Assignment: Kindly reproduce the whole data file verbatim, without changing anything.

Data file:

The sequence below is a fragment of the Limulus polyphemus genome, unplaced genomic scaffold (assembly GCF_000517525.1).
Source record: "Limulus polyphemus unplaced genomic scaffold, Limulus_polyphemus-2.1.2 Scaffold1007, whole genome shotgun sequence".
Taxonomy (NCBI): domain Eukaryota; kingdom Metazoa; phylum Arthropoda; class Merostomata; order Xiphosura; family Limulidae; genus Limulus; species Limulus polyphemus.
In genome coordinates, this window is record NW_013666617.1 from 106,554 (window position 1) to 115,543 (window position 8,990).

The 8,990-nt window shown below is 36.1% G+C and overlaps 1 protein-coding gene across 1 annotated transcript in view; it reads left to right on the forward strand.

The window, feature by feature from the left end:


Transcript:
The sequence below is a fragment of the Limulus polyphemus genome, unplaced genomic scaffold (assembly GCF_000517525.1).
Source record: "Limulus polyphemus unplaced genomic scaffold, Limulus_polyphemus-2.1.2 Scaffold1007, whole genome shotgun sequence".
Taxonomy (NCBI): domain Eukaryota; kingdom Metazoa; phylum Arthropoda; class Merostomata; order Xiphosura; family Limulidae; genus Limulus; species Limulus polyphemus.
In genome coordinates, this window is record NW_013666617.1 from 106,554 (window position 1) to 115,543 (window position 8,990).

The 8,990-nt window shown below is 36.1% G+C and overlaps 1 protein-coding gene across 1 annotated transcript in view; it reads left to right on the forward strand.

The window, feature by feature from the left end: